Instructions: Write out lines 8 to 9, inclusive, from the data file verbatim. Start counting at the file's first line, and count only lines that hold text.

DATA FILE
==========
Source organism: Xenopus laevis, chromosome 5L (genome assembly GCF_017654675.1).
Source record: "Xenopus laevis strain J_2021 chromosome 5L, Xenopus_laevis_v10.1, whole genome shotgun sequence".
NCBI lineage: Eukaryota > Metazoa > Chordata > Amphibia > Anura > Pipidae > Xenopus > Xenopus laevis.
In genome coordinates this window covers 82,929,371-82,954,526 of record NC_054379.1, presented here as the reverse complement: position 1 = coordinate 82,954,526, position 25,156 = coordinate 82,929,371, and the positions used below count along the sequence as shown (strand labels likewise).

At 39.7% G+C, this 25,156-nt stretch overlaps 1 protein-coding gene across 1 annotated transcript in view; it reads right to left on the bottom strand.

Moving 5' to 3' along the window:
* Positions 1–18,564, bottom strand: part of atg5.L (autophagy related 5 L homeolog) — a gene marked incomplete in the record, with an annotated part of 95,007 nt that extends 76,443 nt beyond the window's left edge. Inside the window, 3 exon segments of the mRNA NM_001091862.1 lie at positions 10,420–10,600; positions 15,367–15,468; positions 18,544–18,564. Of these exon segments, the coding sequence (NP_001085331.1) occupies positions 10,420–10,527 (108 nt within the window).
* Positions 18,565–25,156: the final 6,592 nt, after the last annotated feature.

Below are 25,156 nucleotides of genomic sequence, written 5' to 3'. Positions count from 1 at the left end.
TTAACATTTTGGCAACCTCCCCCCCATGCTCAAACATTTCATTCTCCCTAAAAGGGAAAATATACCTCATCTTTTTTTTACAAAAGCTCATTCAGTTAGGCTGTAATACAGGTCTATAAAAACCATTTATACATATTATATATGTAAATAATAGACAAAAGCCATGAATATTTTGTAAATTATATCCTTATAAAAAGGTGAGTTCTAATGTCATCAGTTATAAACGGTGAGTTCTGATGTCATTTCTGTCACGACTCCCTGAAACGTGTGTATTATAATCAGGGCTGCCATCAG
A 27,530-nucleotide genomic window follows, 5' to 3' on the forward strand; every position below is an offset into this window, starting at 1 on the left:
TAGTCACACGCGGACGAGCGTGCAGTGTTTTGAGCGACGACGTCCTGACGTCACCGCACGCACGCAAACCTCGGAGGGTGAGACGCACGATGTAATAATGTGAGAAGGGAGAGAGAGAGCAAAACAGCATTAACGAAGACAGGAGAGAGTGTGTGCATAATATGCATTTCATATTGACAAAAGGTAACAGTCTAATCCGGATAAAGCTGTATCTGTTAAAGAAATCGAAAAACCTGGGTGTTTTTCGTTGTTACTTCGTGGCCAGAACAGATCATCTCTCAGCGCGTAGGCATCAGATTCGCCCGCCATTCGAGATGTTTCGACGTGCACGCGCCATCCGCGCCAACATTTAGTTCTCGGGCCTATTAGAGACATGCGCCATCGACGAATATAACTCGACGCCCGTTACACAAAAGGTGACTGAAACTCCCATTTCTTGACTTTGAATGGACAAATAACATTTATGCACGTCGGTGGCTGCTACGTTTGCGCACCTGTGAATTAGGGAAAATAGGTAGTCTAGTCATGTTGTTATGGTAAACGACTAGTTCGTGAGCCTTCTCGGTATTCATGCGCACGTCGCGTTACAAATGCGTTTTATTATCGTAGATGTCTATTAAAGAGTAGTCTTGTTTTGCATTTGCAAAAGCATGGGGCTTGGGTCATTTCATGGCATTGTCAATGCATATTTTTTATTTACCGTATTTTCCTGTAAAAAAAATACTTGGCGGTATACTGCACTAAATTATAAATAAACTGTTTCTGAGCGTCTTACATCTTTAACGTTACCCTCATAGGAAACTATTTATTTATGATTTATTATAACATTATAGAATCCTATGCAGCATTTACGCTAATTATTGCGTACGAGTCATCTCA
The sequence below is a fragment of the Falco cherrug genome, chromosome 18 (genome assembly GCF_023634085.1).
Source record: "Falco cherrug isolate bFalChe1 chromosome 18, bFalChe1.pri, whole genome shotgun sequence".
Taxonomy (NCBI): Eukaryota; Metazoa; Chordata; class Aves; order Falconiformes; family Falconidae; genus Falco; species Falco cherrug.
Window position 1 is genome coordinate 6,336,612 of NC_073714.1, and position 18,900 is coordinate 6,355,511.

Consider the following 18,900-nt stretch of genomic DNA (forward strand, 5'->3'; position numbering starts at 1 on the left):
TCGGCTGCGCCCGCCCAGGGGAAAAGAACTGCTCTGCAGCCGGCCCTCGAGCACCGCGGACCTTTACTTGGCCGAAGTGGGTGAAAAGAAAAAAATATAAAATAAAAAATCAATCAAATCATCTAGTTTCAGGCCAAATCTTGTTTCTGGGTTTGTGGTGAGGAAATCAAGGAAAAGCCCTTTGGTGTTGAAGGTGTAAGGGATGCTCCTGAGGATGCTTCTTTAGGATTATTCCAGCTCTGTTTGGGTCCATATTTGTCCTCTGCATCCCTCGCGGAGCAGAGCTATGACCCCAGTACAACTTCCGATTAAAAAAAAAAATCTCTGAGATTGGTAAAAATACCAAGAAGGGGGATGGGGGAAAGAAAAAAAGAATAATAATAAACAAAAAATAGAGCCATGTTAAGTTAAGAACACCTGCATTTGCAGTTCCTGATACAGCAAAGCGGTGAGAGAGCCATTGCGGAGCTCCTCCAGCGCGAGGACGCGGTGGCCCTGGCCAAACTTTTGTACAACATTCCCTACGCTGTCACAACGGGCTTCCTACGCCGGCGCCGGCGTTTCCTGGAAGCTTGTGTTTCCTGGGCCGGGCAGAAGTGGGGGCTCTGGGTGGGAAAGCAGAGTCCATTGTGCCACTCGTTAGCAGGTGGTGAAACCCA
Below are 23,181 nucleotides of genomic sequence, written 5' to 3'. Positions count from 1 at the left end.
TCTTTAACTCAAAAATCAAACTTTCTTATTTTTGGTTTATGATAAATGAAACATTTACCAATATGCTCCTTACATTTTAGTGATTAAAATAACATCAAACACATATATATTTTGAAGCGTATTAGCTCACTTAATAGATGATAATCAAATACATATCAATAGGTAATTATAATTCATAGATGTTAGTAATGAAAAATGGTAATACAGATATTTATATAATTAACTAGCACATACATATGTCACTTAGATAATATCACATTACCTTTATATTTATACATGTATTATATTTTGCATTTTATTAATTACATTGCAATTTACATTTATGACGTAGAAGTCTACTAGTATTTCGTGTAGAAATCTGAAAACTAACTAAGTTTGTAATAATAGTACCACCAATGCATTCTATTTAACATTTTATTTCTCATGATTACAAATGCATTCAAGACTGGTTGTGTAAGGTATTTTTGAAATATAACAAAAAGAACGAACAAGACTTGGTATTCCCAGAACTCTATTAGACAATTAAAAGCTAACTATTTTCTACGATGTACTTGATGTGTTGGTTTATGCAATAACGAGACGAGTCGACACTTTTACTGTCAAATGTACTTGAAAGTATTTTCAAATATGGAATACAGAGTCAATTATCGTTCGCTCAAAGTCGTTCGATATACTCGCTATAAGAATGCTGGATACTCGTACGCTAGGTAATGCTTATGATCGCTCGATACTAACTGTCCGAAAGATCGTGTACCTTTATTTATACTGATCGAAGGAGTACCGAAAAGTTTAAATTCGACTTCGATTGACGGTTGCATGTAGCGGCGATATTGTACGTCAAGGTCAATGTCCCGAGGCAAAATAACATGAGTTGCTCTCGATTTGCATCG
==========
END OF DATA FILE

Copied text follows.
* Positions 18,565–25,156: the final 6,592 nt, after the last annotated feature.

Below are 25,156 nucleotides of genomic sequence, written 5' to 3'. Positions count from 1 at the left end.